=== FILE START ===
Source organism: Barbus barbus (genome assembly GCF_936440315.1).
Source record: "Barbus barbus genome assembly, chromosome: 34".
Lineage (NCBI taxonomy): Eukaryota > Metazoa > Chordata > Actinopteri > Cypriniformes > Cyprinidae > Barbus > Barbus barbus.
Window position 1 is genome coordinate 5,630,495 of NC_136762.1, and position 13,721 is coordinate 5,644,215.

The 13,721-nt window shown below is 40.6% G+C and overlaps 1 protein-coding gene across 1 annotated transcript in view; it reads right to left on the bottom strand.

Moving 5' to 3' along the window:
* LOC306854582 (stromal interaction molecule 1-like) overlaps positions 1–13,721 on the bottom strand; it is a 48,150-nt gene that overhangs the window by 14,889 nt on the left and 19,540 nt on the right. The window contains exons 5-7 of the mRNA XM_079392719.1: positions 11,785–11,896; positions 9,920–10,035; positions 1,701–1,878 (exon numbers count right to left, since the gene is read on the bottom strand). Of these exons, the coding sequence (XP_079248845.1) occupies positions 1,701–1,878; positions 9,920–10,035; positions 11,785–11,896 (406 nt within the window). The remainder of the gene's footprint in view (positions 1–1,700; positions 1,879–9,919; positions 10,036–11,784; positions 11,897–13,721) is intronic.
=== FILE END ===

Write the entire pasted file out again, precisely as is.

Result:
Source organism: Barbus barbus (genome assembly GCF_936440315.1).
Source record: "Barbus barbus genome assembly, chromosome: 34".
Lineage (NCBI taxonomy): Eukaryota > Metazoa > Chordata > Actinopteri > Cypriniformes > Cyprinidae > Barbus > Barbus barbus.
Window position 1 is genome coordinate 5,630,495 of NC_136762.1, and position 13,721 is coordinate 5,644,215.

The 13,721-nt window shown below is 40.6% G+C and overlaps 1 protein-coding gene across 1 annotated transcript in view; it reads right to left on the bottom strand.

Moving 5' to 3' along the window:
* LOC306854582 (stromal interaction molecule 1-like) overlaps positions 1–13,721 on the bottom strand; it is a 48,150-nt gene that overhangs the window by 14,889 nt on the left and 19,540 nt on the right. The window contains exons 5-7 of the mRNA XM_079392719.1: positions 11,785–11,896; positions 9,920–10,035; positions 1,701–1,878 (exon numbers count right to left, since the gene is read on the bottom strand). Of these exons, the coding sequence (XP_079248845.1) occupies positions 1,701–1,878; positions 9,920–10,035; positions 11,785–11,896 (406 nt within the window). The remainder of the gene's footprint in view (positions 1–1,700; positions 1,879–9,919; positions 10,036–11,784; positions 11,897–13,721) is intronic.